US Admiral Warns of China’s Military Readiness for Potential Taiwan Invasion by 2027

China’s communist regime is building its military arsenal for a potential invasion of Taiwan in 2027, according to Adm. John Aquilino, commander of the Indo-Pacific Command.Adm. Aquilino told the Senate Armed Services Committee on March 21 that the regime has continued an “aggressive military building” of its People’s Liberation Army (PLA) with the desire to “oppress those who believe in a free and open Indo-Pacific,” according to his written testimony.“All indications point to the PLA meeting President Xi Jinping’s directive to be ready to invade Taiwan by 2027,” he wrote. “Furthermore, the PLA’s actions indicate their ability to meet Xi’s preferred timeline to unify Taiwan with mainland China by force if directed.”Due to Taiwan’s strategic location, the Chinese Communist Party (CCP) sees the self-ruled island as a springboard for an ambitious expansion throughout the Indo-Pacific, ultimately supplanting the United States as the leading military power in the region. Additionally, seizing Taiwan would allow the CCP to take control of the island’s semiconductor industry, which currently produces some of the world’s most advanced semiconductor chips.The Office of the Director of National Intelligence (ODNI) provided a similar timeline. In its annual threat assessment report, published in February 2023, the U.S. intelligence community wrote, “Beijing is working to meet its goal of fielding a military by 2027 designed to deter U.S. intervention in a future cross-Strait crisis.”Since taking command in 2021, Adm. Aquilino noted that the PLA has added over 400 fighter jets and more than 20 major warships, along with doubling its inventory of ballistic and cruise missiles.Related Stories“During my tenure, we have observed the PRC’s growing focus on developing the capability and capacity to project power and challenge adversaries beyond the First Island Chain,” Adm. Aquilino wrote, using the acronym of the People’s Republic of China. The first island chain includes the Japanese archipelago, Taiwan, and the northern Phillippines.That focus has included adding more guided missile cruisers and destroyers, Adm. Aquilino said, noting these navy vessels will allow China to “contest adversaries increasingly farther outside” of the first island chain.“Perhaps most concerning has been the rapid pace at which the PRC has bolstered its nuclear arsenal, increasing its warhead inventory by well over 100% since 2020,” he wrote.The Pentagon noted in its 2023 annual report to Congress that China possessed over 500 operational nuclear warheads as of May 2023. That number “will probably” increase to over 1,000 by 2030, according to the report published in October last year.Earlier this month, Beijing announced a 7.2 percent increase in its official defense budget this year, reaching 1.6 trillion yuan ($222 billion).China’s actual military spending is likely more than what Beijing announced, according to Adm. Aquilino.“I’m not sure that’s a very transparent number. My assessment is they are actually spending more on defense than they articulate,” he told senators.Adm. Aquilino elaborated that knowing exactly how much China spent on its military was not one of the most important things.“The issue is what’s coming off the assembly line, and it’s significant,” he said. “Ten more ships, high-end warships alone this year, cruisers, destroyers. Full-rate production for J-20s, increased missile system satellite systems. To me, that’s the metric.”Chengdu J-20s are China’s fifth-generation stealth fighters. According to the Pentagon’s report, China’s air force was making preparations to upgrade the planes, such as increasing the number of air-to-air missiles that the fighter can carry.“The PRC’s unprecedented military buildup and campaign of coercive actions destabilize the region. And they challenge our values and the institutions that support a free and open Indo-Pacific,” Adm. Aquilino said.“What we all have to understand is we haven’t faced a threat like this since World War II.”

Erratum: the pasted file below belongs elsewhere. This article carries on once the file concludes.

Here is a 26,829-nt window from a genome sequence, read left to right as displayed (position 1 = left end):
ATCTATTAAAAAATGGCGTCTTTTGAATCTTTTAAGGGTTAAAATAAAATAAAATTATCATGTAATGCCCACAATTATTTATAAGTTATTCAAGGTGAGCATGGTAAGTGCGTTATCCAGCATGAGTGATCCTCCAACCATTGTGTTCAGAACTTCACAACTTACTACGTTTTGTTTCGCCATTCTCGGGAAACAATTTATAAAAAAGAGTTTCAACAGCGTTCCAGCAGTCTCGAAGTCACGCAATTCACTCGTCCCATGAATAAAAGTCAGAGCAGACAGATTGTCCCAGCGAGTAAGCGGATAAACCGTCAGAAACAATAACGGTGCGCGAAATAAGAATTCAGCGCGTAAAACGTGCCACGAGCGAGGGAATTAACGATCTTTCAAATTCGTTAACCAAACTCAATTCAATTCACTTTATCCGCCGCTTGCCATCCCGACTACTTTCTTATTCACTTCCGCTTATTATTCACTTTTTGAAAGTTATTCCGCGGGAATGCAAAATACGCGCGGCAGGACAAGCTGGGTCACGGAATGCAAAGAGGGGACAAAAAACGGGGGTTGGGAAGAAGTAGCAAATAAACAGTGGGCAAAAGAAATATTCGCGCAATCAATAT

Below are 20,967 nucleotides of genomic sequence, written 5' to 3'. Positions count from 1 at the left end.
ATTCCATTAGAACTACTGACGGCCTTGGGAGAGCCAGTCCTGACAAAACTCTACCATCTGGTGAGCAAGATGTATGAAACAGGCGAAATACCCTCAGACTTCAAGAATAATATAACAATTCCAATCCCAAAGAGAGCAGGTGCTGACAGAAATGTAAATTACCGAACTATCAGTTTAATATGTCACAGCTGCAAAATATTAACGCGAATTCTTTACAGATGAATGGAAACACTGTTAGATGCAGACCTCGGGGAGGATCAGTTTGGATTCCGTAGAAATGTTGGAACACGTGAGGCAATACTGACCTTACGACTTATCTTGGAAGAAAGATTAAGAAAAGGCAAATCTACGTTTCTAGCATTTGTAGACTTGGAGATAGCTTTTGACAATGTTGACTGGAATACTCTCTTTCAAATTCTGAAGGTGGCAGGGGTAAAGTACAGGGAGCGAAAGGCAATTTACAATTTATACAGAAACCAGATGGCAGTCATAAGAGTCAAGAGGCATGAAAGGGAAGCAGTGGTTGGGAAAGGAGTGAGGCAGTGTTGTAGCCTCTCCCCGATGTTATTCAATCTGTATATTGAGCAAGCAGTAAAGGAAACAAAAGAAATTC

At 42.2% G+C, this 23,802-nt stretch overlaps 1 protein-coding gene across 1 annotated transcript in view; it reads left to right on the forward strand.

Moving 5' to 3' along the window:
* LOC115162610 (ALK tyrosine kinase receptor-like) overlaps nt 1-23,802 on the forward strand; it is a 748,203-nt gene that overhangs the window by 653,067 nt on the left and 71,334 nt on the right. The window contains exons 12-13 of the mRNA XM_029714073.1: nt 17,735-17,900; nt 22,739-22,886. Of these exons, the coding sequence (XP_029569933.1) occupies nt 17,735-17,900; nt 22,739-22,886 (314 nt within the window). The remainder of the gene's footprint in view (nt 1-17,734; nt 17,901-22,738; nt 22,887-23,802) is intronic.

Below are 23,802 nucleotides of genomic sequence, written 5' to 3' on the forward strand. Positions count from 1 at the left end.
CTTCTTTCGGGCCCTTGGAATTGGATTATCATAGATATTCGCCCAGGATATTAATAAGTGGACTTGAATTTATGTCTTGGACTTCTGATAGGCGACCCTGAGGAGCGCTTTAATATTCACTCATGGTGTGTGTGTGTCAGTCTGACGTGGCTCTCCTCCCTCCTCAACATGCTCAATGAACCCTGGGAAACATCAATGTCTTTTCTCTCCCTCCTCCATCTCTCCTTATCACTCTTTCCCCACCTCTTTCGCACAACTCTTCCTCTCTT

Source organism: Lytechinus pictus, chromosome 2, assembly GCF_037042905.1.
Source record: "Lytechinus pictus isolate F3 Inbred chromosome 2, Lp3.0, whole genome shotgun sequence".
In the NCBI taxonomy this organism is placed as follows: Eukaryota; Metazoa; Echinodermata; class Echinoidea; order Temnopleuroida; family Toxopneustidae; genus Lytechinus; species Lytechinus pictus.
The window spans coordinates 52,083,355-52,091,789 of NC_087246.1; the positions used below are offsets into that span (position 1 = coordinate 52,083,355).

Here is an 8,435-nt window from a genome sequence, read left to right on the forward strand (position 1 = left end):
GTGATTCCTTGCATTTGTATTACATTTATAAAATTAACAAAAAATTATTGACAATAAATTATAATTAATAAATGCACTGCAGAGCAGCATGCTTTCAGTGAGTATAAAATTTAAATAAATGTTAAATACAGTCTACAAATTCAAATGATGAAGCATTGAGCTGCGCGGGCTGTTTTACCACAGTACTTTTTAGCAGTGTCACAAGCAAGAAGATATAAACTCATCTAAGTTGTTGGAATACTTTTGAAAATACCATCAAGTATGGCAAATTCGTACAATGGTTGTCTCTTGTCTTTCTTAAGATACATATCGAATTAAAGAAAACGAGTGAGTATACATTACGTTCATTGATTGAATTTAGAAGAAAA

US Admiral Warns of China’s Military Readiness for Potential Taiwan Invasion by 2027